In those children with principally epigastric symptoms, duodenal ulcer disease should be considered. The investigation of choice in this setting is gastroscopy, which often necessitates a general anaesthetic.

If the epigastric symptoms are mild, variable and there is no family history of duodenal ulcer disease, then one option is to offer a trial of H2-receptor antagonists, especially in the older child. If the symptoms fail to settle on this regimen, or recur after stopping treatment, then a gastroscopy is required.

Measuring helicobacter antibodies is often unhelpful and misleading - the investigation lacks specificity and there is much published data to suggest that presence of helicobacter alone does not cause abdominal pain unless it progresses to either ulcer disease or gastritis.

Similarly, constipation should not cause recurrent abdominal pain. It is often associated with functional abdominal pain but the two conditions probably share a common aetiology: dysmotility.

Red flags in the assessment of chronic abdominal pain

Signs and symptoms suggesting an organic cause

  • Age <5 years
  • Pain further away from the umbilicus
  • Abdominal mass
  • Fever
  • Weight loss
  • Decrease in appetite
  • Change in bowel habit - although constipation is often associated with functional abdominal pain
  • Diarrhoea with tenesmus, urgency or night-time defecation
  • Passage of blood or mucus
  • Mouth disease, mouth ulcers or perianal disease
  • Joint symptoms
  • Dysuria or urinary frequency
  • Family history of IBD

Treating recurrent pain
If the cause of the pain appears to be anything other than functional abdominal pain, then the cause must be ascertained and the choice of treatment depends on the diagnosis.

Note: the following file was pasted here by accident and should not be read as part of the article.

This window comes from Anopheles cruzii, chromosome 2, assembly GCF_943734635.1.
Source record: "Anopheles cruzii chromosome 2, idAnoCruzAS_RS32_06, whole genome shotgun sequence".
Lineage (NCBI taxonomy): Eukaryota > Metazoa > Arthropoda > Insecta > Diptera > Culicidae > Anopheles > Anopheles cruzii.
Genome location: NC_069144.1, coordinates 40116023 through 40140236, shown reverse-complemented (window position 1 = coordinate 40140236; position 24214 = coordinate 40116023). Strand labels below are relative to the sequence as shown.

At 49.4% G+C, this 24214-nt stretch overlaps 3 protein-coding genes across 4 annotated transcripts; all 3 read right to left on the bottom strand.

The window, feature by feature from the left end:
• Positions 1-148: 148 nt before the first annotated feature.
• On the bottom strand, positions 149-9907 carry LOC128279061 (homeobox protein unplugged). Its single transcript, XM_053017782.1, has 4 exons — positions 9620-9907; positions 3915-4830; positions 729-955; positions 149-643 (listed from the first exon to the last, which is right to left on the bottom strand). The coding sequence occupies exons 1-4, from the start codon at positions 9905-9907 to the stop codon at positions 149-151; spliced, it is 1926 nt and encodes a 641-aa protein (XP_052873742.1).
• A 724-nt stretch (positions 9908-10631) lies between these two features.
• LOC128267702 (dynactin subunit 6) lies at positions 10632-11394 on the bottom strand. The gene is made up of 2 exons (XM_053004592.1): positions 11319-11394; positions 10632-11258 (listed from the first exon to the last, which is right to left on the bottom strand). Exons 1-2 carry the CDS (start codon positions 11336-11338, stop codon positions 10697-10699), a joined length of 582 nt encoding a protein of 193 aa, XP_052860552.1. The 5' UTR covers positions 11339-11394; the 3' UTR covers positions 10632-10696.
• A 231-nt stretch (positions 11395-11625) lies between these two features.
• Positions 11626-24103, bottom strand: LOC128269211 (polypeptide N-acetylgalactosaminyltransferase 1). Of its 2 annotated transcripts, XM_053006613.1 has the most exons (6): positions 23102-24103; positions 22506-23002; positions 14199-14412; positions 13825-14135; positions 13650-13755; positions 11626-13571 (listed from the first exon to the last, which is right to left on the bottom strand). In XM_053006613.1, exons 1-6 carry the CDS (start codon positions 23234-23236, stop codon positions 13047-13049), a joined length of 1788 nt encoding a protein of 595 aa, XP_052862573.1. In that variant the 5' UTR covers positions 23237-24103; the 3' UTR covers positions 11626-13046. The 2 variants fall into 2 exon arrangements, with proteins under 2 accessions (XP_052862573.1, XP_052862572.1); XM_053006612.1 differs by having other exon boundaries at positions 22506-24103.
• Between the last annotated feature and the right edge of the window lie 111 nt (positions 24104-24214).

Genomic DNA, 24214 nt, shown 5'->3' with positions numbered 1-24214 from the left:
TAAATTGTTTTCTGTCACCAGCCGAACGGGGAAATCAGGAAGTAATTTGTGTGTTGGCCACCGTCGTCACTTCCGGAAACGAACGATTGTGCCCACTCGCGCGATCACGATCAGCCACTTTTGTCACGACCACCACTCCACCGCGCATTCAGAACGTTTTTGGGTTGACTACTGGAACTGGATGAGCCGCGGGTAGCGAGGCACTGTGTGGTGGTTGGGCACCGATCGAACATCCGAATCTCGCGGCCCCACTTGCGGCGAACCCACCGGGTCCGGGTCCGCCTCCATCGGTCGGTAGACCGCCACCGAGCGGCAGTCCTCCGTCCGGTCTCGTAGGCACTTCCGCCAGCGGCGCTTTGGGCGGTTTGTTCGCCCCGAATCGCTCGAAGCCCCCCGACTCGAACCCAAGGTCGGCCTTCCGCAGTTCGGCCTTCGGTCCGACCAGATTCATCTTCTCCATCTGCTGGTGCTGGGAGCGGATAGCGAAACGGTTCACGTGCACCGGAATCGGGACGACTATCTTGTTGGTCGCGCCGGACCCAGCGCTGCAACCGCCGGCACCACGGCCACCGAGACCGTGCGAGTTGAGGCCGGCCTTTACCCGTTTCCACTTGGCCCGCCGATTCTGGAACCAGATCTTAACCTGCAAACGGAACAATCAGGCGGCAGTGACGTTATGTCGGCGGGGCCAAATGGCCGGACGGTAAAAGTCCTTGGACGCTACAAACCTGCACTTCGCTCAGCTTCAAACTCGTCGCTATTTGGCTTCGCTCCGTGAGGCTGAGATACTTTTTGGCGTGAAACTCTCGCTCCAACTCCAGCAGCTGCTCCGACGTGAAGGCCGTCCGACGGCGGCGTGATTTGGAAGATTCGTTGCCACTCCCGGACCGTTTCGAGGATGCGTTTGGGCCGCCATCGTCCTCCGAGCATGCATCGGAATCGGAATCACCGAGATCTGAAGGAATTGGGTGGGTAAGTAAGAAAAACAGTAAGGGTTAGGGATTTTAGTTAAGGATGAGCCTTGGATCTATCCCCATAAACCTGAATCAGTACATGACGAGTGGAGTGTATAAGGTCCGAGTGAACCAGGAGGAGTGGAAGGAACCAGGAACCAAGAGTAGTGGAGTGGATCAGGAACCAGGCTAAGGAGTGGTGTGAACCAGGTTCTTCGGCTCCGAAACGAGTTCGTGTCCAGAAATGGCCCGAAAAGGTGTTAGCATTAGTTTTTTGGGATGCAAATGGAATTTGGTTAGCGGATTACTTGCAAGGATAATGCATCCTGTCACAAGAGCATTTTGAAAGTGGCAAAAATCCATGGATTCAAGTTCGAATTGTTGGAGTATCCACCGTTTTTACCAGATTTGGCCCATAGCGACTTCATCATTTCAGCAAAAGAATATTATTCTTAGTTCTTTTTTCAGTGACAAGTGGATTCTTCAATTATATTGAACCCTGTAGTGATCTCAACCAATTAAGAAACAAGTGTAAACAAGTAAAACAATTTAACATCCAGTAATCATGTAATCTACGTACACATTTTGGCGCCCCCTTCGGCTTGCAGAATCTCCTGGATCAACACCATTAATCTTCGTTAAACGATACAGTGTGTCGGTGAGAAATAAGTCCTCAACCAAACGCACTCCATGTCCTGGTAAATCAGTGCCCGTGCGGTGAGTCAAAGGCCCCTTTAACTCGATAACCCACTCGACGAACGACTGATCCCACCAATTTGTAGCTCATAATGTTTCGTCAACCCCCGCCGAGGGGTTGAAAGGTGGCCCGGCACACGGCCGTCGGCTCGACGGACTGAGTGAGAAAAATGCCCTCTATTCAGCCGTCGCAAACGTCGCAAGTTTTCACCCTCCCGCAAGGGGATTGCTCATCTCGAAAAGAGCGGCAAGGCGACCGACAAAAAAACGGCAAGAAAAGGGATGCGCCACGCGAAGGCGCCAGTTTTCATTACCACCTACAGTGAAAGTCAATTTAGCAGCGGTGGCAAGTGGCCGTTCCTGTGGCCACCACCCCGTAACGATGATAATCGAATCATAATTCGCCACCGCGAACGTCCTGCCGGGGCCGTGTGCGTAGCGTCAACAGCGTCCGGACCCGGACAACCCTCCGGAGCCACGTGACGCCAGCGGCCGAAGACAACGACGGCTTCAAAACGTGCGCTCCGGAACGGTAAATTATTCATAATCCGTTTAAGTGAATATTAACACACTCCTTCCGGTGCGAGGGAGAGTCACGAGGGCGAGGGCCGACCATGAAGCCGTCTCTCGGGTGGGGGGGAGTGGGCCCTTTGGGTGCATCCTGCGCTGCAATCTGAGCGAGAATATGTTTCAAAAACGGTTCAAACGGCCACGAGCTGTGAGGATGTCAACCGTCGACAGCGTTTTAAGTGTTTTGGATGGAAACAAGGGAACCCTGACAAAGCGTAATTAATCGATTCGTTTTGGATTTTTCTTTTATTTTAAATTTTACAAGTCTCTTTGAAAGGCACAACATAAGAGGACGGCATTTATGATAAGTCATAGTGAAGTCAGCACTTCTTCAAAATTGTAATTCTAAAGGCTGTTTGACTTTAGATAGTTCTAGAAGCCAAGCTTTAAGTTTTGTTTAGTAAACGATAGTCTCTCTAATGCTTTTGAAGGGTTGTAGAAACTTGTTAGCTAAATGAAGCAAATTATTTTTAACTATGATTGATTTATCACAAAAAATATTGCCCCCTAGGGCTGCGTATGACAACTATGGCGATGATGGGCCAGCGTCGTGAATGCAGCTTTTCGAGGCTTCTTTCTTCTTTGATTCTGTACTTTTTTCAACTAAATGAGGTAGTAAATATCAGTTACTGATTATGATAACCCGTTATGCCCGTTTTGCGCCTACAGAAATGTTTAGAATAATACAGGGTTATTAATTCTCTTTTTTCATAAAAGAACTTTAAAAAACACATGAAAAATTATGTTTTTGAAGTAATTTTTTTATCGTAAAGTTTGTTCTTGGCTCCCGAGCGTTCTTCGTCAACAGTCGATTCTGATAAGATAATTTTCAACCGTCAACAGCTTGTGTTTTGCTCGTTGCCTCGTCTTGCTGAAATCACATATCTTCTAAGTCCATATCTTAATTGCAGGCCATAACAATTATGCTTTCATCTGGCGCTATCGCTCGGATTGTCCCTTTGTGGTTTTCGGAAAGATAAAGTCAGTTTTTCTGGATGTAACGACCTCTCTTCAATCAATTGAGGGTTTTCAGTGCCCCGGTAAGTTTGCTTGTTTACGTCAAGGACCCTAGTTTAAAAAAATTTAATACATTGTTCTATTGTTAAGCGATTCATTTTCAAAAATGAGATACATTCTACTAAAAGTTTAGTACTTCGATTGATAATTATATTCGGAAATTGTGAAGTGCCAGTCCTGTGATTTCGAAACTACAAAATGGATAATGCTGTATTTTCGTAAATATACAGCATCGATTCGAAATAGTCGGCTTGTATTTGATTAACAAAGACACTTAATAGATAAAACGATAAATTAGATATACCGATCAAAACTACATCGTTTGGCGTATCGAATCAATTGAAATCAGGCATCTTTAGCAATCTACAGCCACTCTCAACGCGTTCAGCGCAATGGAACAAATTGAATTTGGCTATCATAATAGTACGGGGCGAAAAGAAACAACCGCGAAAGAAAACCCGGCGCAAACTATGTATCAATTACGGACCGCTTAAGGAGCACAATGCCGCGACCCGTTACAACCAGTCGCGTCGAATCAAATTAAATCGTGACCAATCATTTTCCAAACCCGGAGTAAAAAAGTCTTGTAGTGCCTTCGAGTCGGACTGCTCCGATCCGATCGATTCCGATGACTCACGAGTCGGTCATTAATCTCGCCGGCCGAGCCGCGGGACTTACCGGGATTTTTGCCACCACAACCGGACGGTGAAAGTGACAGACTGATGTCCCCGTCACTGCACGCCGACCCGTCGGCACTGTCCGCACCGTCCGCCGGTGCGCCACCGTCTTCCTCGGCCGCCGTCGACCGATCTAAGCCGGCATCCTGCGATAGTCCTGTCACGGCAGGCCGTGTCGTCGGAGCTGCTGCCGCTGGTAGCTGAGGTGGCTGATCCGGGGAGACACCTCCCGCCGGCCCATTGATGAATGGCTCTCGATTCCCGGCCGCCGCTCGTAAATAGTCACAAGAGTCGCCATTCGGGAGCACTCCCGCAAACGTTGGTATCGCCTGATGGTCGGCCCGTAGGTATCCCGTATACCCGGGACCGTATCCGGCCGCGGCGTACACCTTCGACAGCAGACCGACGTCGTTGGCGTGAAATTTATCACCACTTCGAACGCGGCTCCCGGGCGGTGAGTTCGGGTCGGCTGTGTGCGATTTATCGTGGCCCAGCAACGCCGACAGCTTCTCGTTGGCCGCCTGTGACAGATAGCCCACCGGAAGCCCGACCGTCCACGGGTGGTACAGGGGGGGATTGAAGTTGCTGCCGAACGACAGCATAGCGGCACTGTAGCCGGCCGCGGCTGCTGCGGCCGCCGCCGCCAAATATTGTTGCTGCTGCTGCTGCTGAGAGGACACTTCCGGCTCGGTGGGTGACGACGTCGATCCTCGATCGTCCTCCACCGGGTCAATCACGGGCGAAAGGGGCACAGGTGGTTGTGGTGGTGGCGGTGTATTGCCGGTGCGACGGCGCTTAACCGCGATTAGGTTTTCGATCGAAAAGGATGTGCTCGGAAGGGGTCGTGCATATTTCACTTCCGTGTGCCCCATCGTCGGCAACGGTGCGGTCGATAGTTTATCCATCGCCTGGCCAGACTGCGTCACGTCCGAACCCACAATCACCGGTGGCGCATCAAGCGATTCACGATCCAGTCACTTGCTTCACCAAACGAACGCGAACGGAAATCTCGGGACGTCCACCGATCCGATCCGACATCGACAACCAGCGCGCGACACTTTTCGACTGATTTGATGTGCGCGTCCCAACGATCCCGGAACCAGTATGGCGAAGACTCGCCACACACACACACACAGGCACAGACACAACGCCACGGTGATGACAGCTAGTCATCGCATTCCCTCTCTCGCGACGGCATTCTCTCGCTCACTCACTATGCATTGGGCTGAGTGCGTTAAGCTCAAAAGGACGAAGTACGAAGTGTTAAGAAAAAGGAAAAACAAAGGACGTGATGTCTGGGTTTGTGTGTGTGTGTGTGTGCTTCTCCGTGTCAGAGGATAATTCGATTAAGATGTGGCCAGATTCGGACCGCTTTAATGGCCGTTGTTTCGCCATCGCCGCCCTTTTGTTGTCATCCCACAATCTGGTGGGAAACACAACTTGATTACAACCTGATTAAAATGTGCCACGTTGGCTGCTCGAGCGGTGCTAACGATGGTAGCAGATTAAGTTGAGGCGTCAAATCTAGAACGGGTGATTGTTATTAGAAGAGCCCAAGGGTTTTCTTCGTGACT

Children with IBD need investigations and the therapy depends on the type of IBD. Patients with Crohn's disease are treated with courses of enteral nutrition, or steroids and other immunosuppressants.

Children with ulcerative colitis will need courses of steroids and steroid-sparing agents such as azathioprine.

Peptic ulcer disease confirmed at gastroscopy necessitates eradication of helicobacter, and a two-week course of a proton pump inhibitor.

If the child appears to have functional abdominal pain, then much of the treatment depends on sharing the benign aspects of the condition and establishing a physician-patient-family relationship.

Alleviating symptoms is the main goal, with opportunities to revisit the diagnosis if fresh symptoms arise. There is no specific universally effective therapy for functional symptoms.

Reassure the patient and acknowledge that the symptoms are real, explain the nature of the problem, re-establish normal daily life and avoid reinforcing the symptoms.

Food-induced symptoms are common in IBS and those with diarrhoea-related IBS symptoms might benefit from an elimination diet. Data to support high-fibre diets in paediatric IBS patients are lacking but they might benefit those with IBS symptoms and constipation.

Antidiarrhoeal preparations such as loperamide, or antispasmodics such as hyoscine may be of use in IBS. Serotonin re-uptake inhibitors or serotonin receptor antagonists may be used with caution.

There is increased interest in 5-HT3 antagonists and 5-HT4 agonists. For functional dyspepsia, trial H2-receptor antagonists or PPIs for eight weeks but if it fails or symptoms recur, consider gastroscopy.

Finally, consider alternative and complementary therapy and probiotics, if appropriate.

  • Dr Hyer is a consultant paediatrician and paediatric gastroenterologist at Northwick Park and St Mark's Hospital, north-west London